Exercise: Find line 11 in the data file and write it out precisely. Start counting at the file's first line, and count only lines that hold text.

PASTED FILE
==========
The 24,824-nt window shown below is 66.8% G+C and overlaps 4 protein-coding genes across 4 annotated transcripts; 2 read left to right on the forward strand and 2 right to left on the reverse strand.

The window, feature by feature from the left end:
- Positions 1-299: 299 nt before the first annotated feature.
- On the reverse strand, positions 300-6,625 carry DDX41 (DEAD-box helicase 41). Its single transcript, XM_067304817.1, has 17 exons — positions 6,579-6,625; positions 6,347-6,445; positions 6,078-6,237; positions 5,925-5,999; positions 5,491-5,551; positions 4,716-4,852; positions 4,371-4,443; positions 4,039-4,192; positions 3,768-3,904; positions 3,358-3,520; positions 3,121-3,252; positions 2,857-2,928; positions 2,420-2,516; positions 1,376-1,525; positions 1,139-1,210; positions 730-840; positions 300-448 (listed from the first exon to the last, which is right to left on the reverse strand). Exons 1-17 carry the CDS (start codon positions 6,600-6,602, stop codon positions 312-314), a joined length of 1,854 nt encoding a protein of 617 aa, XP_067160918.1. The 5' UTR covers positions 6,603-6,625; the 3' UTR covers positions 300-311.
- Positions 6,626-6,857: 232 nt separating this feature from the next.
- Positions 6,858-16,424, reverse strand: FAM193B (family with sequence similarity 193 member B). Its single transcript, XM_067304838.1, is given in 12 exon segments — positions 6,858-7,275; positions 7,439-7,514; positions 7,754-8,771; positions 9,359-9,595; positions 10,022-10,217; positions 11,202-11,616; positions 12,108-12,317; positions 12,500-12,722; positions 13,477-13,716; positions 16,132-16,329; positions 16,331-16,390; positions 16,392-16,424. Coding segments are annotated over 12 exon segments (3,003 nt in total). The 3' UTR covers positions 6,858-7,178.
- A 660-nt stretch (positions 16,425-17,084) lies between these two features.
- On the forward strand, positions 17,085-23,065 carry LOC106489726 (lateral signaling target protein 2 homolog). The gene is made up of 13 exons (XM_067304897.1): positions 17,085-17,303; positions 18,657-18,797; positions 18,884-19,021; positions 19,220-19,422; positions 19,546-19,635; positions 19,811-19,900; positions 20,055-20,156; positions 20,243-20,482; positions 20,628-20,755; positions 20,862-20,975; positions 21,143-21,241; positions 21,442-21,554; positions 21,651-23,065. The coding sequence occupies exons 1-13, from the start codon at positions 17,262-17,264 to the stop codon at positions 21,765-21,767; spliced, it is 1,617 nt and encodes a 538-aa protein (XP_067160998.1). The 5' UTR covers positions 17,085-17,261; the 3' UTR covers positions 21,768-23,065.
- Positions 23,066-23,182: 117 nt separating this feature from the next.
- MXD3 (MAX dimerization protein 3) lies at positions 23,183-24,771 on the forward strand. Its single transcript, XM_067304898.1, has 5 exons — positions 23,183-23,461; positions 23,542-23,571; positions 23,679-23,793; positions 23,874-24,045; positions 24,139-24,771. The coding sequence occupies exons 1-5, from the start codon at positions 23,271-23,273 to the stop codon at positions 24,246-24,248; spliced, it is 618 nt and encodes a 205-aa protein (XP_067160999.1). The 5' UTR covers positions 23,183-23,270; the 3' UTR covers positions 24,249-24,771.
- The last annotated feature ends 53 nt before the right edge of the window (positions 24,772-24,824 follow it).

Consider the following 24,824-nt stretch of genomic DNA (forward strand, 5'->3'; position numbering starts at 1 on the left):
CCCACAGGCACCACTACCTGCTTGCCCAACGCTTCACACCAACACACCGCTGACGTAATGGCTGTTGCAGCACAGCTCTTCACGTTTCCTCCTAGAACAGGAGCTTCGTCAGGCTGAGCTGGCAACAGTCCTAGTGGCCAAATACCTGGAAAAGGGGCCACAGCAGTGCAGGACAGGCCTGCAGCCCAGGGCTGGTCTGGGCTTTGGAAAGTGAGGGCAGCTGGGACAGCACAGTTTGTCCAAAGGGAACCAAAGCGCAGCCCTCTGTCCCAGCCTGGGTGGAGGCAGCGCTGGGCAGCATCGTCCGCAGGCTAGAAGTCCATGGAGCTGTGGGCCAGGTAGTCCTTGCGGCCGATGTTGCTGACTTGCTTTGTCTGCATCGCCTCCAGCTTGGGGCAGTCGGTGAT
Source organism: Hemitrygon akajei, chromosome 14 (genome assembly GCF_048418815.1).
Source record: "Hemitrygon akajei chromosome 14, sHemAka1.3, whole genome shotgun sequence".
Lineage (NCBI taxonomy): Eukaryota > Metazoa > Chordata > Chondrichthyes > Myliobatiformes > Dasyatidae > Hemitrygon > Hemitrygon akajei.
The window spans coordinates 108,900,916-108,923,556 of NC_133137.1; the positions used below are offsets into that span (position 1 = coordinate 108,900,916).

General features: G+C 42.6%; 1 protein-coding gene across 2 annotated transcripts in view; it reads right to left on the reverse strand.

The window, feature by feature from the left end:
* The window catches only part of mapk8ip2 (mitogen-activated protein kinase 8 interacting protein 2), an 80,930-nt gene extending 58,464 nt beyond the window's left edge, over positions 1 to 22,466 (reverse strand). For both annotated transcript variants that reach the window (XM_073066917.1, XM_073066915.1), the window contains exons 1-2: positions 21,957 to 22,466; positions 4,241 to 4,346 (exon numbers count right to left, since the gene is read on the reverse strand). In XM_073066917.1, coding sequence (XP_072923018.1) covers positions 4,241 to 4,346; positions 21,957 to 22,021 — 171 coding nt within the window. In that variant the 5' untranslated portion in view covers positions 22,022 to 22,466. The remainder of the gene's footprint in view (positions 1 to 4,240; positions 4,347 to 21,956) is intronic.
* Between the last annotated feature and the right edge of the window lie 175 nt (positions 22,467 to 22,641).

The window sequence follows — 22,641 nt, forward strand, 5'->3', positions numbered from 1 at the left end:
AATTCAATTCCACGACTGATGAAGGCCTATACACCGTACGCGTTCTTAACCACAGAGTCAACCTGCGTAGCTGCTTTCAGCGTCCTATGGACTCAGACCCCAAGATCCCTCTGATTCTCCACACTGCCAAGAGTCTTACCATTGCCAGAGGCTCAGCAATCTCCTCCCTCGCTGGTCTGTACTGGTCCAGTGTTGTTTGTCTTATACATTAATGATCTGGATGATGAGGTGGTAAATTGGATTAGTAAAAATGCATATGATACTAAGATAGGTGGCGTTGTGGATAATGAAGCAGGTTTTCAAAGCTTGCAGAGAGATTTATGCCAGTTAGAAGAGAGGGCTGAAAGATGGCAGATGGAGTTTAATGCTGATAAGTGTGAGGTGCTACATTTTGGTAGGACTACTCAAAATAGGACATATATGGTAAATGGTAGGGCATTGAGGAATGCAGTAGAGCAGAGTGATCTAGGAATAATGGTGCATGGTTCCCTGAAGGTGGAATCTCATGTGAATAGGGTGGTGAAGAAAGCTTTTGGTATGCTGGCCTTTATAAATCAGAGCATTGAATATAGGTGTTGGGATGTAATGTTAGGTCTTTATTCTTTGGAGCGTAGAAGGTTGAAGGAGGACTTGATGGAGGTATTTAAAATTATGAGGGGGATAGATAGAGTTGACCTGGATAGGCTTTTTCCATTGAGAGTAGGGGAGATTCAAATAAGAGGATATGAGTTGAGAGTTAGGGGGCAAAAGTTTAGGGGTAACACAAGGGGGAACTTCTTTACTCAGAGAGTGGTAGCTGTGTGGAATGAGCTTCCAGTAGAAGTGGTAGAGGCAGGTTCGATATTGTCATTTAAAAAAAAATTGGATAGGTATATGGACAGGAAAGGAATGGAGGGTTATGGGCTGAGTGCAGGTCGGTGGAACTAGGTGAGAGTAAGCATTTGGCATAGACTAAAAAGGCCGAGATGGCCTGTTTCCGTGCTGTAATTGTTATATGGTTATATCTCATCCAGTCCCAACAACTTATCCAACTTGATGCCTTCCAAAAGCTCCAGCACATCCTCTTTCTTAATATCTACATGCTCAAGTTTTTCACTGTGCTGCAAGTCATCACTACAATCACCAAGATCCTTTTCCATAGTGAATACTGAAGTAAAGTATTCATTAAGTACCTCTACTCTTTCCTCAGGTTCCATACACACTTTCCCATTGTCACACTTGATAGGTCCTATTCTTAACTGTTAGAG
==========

- The last annotated feature ends 53 nt before the right edge of the window (positions 24,772-24,824 follow it).